“To a certain degree, it does create a social barrier,” said IDC China Research manager Sophie Pan. The exclusive social networking function of these smartwatches has a major impact on young children who are naturally more likely to seek conformity in their social groups, she said.

“Children’s smartwatches have social attributes,” said Zhang Yi, founder of Guangzhou-based research firm iiMedia. He made the point that Xiaotiancai was the first vendor to discover the connection between the product’s sales and its social attributes.

“For students in the same class, Xiaotiancai users can communicate with each other via their smartwatches, but they can’t reach other brand’s users,” Zhang said, echoing Pan’s observation. Xiaotiancai has cornered the market by establishing its own communication network. The idea is simple: if you’re off the network, then you’re missing out on your friends’ conversations.

The exclusivity of this social networking function makes the smartwatch less of a necessary gadget for school children, and more like “a ticket to the mainstream social circle” on campus, as a recent TF Securities research report noted.

Yet those making the actual purchases see a different side in the matter. Many parents are paying premiums for their children’s “social tickets,” but for them, the major selling point of kids’ smartwatches is their ability to sooth parents’ separation anxiety, industry insiders said. And there is the added bonus of limiting broader access to the internet, according to Gao Fang, deputy head of Shenzhen Children’s Intelligence Products Association. For parents, the social attributes of wearables are mere side notes.

“Parents don’t want their children to use smartphones for fear of the unhealthy information and addictive games,” Gao said. “That’s why more and more families are turning to smartwatches.”

Losing cachet?

Children smartwatch sales saw 150% growth on JD.com, one of China’s major e-commerce platforms, during its annual 618 shopping event this year. Pan’s team at IDC estimates that China’s annual shipments of children watches could reach 28 million in 2023.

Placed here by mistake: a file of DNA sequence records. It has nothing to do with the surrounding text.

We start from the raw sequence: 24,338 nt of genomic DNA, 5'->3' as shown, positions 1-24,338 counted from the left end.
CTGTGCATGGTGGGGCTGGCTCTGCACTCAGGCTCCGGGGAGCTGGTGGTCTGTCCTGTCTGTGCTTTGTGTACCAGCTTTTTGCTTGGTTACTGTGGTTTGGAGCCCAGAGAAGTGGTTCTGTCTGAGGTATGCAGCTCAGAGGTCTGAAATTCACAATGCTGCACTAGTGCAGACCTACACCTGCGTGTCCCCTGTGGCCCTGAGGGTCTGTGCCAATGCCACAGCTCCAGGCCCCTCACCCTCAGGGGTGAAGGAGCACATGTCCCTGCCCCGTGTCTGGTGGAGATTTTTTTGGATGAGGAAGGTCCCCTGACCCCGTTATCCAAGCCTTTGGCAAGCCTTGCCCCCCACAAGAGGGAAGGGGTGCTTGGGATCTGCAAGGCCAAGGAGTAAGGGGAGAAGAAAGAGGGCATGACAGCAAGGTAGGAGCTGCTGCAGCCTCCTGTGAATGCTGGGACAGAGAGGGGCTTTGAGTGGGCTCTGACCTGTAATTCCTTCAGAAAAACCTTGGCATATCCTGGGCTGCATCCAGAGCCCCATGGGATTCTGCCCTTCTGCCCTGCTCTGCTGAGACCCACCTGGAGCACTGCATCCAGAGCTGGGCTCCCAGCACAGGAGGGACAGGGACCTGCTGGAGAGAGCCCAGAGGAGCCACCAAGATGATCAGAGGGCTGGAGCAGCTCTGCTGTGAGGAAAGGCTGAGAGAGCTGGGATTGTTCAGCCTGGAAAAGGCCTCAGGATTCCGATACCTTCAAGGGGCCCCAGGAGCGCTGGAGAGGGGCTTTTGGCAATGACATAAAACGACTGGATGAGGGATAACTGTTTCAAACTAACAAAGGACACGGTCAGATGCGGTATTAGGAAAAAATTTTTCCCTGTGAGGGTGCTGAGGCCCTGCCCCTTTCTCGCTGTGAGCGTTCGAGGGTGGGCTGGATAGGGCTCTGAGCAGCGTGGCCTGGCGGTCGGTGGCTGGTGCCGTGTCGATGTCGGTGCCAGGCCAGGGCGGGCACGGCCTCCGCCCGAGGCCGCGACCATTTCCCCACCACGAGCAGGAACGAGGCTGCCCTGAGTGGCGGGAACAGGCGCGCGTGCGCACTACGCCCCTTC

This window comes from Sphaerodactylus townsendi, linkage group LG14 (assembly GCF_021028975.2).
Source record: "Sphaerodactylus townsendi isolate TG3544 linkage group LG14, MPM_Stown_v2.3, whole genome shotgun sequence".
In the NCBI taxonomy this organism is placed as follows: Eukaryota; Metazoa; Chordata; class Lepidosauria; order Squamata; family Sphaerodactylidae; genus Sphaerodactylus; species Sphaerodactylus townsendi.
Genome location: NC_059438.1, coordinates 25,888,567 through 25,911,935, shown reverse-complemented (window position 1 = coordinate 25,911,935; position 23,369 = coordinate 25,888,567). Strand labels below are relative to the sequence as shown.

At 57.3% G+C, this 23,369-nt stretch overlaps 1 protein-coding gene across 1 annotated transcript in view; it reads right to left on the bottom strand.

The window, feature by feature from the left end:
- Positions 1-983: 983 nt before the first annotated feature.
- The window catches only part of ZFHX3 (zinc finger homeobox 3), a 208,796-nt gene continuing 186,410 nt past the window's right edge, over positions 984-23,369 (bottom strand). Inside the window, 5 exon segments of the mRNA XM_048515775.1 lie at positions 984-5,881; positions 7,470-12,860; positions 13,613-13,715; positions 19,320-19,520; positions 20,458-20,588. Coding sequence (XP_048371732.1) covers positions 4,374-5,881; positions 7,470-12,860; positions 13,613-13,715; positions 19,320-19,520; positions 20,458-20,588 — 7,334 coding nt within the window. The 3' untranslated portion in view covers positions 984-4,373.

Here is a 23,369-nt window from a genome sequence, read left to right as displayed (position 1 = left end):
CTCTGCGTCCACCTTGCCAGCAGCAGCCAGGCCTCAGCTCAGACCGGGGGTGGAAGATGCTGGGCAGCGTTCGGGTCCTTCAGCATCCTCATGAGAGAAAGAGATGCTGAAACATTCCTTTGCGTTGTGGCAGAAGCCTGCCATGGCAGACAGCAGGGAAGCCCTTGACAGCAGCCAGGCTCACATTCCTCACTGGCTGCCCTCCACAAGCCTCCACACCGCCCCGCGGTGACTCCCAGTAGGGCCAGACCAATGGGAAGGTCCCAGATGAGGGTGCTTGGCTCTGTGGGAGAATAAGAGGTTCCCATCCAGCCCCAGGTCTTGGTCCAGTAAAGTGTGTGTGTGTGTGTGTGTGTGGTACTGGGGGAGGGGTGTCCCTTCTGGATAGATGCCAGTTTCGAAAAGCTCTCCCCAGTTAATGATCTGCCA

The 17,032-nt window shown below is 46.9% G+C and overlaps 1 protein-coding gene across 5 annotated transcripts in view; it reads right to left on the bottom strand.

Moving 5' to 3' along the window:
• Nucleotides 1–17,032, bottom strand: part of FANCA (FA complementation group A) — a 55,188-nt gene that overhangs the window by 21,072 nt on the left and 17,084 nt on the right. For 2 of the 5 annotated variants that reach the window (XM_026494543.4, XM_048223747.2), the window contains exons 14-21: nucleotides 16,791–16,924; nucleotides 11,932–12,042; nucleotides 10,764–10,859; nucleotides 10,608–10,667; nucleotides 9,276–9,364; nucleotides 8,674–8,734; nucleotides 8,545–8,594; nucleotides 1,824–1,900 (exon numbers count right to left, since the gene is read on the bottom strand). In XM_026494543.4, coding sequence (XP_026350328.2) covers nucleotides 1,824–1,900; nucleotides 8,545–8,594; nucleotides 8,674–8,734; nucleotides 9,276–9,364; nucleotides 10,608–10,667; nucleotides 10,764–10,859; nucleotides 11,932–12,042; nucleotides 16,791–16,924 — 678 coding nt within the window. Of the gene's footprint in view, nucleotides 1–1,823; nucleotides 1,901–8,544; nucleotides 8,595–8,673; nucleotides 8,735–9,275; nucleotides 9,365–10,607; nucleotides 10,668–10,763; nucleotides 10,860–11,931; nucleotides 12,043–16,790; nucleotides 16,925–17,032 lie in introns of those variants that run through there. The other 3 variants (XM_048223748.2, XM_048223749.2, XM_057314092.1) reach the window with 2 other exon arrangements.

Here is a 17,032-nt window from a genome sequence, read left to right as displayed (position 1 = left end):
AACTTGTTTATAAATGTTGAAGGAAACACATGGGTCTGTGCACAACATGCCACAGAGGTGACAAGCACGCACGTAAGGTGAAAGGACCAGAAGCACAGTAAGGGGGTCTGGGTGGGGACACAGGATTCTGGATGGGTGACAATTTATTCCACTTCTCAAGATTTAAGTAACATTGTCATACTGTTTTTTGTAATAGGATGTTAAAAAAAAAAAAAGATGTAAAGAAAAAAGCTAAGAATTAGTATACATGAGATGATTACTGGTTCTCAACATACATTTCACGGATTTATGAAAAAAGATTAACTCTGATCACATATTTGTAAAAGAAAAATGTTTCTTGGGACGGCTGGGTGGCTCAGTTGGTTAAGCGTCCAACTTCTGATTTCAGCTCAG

It was in 2015 that parents in China decided that smartwatches were must-have accessories for their kids. Growth in sales has tapered since then, going from 53% in 2017 to 16% last year. “We can clearly see that its growth potential is gradually shrinking, and growth will gradually slow down,” said IDC’s Pan.

But vendors are confident that they’ll be able to make headway in this market. These wearables, according to Gao, are still products of “rigid demands” for urban Chinese families until “one day a new product is released and replaces smartwatches to meet parents’ demands [for safety concerns].” But that day may not be upon us for at least a few years, she added.

Here’s the rub—kids outgrow their age-specific smartwatches, and as new models are rolled out, it’s natural for many parents and kids to pick up new gadgets. And just like mobile phones, there are rules about how they can be used at schools. Some school administrators see them as distractions in the classroom. On many campuses, students are prohibited from wearing smartwatches.

After cycling through four smartwatches from different vendors, Sun’s daughter, who is now a second grader, rarely wears any of them now. She might sport one on her wrist once a week. “Her school bans smartwatches on campus,” Sun said.